University of Manitoba

Dr. Richard Sparling is a professor in the Department of Microbiology at the University of Manitoba. He specializes in the study of microbial physiology of anaerobic Bacteria and Archaea using both biochemical and functional genomic techniques. Systems studies have included microbial uptake of mercury, methanogenesis as well as cellulose fermentation pathways in clostridia for biofuels production. He was co-lead of the multi-group Genome Canada funded Microbial Genomics for Biofuels and Co-products from Biorefining Processes research project (2010-2014). He was the 2015 recipient of the University of Manitoba Excellence in Graduate Student Mentoring award in Science and Engineering.

Former Members

T. Barkay

Tamar Barkay

Rutgers University

Dr. Tamar Barkay is a faculty in the Department of Biochemistry and Microbiology at Rutgers University where she studies how microorganisms interact with toxic heavy metals focusing on the role of microbial transformations in the mercury geochemical cycle. Dr. Barkay has served on the editorial board of Applied and Environmental Microbiology and FEMS Microbiology Ecology, and is an Associate Editor for Elementa: Science of the Anthropocene. She is also a fellow of the American Association for the Advancement of Science and a member of the American Academy of Microbiology.

Jay Blum

Joel Blum

University of Michigan

Dr. Joel D. Blum is the Gerald J Keeler Distinguished University Professor and the John D. MacArthur Professor of Earth and Environmental Sciences at the University of Michigan. His research group focuses on studies of geochemical controls on the structure and function of ecosystems, and on the application of trace element and isotope geochemistry across the Earth and Environmental Sciences. They utilize state-of-the art methods of chemical analysis and stable and radiogenic isotope measurement to address a wide variety of research problems, from forest biogeochemistry and hydrogeochemistry to studies of fisheries and marine chemistry. Dr. Blum is Co-Editor-in-Chief of Elementa: Science of the Anthropocene, a new open-access journal publishing original research reporting on new knowledge of the Earth's physical, chemical and biological systems; interactions between human and natural systems; and steps that can be taken to mitigate and adapt to global change. He previously served as Co-Editor-in-Chief of Chemical Geology and on the editorial board of Geology. Dr. Blum has received numerous awards including: the C.C. Patterson Award of the Geochemical Society (2013); Fellow of the American Geophysical Union (2012); Fellow of the American Association for the Advancement of Science (2010); Fellow of the Geochemistry Society (2010); and Fellow of the Geological Society of America (2005).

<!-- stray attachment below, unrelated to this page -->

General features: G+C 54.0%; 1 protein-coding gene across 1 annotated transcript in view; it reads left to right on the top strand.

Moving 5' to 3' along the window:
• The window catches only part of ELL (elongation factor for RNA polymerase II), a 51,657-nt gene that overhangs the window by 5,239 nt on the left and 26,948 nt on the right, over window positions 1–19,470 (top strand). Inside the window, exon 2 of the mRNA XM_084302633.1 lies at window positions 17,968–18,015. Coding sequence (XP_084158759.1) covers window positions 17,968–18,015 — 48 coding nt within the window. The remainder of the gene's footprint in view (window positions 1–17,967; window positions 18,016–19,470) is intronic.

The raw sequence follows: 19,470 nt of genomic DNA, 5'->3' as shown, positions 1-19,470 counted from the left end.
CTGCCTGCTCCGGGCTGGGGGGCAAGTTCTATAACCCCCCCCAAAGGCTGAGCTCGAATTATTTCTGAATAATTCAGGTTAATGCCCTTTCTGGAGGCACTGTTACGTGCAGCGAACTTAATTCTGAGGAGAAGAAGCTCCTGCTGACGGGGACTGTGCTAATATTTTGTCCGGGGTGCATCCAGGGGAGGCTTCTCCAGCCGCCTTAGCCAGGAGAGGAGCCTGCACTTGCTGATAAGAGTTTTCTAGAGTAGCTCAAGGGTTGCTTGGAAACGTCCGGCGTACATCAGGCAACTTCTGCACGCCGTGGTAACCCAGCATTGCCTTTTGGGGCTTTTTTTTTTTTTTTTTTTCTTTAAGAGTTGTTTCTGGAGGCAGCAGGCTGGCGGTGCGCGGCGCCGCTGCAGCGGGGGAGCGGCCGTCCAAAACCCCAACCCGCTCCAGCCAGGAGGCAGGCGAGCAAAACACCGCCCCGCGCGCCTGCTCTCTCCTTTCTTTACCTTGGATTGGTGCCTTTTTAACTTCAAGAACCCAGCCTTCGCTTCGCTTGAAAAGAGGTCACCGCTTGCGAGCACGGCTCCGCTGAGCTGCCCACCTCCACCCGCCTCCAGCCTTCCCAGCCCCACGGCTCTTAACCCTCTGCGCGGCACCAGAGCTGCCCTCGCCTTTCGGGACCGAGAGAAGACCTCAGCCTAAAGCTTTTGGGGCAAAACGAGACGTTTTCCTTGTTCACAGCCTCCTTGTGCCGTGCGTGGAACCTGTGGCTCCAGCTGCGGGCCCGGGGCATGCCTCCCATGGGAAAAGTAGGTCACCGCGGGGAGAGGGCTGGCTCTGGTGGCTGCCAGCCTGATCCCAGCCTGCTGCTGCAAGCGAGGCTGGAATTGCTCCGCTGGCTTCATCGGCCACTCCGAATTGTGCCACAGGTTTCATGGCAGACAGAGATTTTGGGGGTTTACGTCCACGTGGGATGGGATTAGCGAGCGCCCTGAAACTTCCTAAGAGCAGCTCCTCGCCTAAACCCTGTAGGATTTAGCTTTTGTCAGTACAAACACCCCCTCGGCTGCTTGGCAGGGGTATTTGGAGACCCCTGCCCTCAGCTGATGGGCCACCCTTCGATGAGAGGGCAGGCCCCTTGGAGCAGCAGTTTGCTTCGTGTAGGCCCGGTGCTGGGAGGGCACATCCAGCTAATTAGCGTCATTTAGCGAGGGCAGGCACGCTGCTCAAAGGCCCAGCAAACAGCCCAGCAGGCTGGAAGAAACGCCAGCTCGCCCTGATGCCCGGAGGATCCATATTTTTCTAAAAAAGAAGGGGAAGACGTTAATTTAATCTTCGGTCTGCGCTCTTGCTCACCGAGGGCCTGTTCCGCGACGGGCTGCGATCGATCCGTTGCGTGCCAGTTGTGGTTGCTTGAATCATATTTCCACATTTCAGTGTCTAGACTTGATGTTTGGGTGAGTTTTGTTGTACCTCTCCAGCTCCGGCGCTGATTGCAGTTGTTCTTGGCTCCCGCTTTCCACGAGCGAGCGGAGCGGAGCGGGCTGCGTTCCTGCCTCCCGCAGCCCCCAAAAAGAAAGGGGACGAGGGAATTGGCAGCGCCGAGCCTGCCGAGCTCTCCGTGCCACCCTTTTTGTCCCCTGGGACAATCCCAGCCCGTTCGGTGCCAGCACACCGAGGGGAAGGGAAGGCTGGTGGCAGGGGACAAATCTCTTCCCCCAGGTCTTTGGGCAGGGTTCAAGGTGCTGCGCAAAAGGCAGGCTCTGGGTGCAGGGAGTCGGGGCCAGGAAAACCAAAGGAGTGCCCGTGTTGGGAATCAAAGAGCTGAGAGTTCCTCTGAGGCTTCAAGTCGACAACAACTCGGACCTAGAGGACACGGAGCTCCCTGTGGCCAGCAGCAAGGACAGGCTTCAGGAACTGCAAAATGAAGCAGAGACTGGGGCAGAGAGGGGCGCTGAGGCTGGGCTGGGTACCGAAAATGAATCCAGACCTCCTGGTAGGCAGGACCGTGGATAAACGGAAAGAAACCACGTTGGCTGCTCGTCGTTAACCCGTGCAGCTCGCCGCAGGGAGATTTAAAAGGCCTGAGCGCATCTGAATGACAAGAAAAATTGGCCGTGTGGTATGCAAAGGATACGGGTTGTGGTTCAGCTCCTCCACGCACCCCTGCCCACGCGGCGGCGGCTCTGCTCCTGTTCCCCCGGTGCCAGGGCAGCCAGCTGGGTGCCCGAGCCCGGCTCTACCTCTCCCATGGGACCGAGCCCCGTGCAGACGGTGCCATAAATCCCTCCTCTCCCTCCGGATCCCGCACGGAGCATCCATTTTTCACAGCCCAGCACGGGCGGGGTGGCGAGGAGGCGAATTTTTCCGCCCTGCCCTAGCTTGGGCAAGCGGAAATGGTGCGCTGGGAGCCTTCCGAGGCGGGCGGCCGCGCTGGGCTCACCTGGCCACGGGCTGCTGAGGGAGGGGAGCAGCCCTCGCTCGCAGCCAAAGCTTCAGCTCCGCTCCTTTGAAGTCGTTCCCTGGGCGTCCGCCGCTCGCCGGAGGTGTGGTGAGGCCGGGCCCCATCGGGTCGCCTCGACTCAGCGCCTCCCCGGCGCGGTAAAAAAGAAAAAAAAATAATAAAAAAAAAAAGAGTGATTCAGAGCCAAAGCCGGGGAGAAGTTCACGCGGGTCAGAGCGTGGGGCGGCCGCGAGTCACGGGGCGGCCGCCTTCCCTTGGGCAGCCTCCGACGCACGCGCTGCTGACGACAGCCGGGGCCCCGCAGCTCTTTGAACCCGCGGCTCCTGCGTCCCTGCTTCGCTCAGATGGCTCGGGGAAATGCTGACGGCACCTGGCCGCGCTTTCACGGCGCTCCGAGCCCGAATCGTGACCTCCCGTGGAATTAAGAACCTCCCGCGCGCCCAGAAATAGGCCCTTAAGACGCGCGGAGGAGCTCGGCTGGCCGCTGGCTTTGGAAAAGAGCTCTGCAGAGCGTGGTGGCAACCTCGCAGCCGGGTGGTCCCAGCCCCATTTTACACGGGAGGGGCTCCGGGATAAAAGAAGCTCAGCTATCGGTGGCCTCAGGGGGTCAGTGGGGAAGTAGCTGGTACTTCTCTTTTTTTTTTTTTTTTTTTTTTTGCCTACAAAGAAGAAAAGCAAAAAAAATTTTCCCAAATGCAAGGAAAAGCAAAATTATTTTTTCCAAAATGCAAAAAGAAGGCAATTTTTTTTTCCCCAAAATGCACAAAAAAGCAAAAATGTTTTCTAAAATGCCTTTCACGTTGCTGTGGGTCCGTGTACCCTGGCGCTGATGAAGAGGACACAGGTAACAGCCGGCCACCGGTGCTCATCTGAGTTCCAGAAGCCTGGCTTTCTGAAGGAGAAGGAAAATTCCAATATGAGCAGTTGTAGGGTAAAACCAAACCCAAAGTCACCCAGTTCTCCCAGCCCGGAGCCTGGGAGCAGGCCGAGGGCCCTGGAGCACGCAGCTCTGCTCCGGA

Robert Mason

Robert Mason

University of Connecticut

Dr. Robert Mason, a professor in the Departments of Marine Sciences and Chemistry at the University of Connecticut works on all aspects of mercury biogeochemical cycling and bioaccumulation in aquatic systems. His works covers diverse environmental systems from coastal and open ocean environments to freshwater ecosystems. His works focuses on exchange across interfaces (air-water, sediment-water) and on the biogeochemical factors that influence uptake at the base of aquatic food chains, and the rates of biotic and abiotic methylation and demethylation of mercury in sediments and the water column. He has published over 150 peer-reviewed papers, with the majority focused on the environmental fate and transport of mercury compounds. He is on the editorial board of several journals and has acted as an editor for several journal special issues, and books. He published in 2013 a book titled Trace Metals in Aquatic Systems.

R. Wildung

Pacific Northwest National Laboratory

 

Steve Lindberg

Steve Lindberg

Oak Ridge National Laboratory (retired)

Steve Lindberg is an Emeritus Fellow at Oak Ridge National Laboratory. He worked at Oak Ridge from 1974 until he retired in 2005, directing a research group on Atmosphere/Earth Interactions. He was Adjunct Professor at the Universities of Michigan, Tennessee, and Nevada, and Visiting Professor at institutes in New York, Sweden, and Germany. He received the Humboldt Foundation Award in 1987, was elected Fellow of the AAAS in 1992, and won the Haagen-Smit Prize in 2011. In 2013 he was honored in Edinburgh, Scotland with the Mahaffey Lifetime Achievement Award in Mercury Research.He served on numerous editorial and science review boards in the US and Europe, and chaired the International Mercury Conferences in Hamburg and Minamata. He edited nine books and whole journals, and authored over 230 open literature publications on biogeochemical cycling, with several in Science and Nature. He has published 140 research papers on mercury, focusing on air/surface exchange, speciation, and industrial emissions.

The ORNL Mercury SFA is sponsored by the Subsurface Biogeochemical Research (SBR) program within the U.S. Department of Energy's Office of Biological and Environmental Research.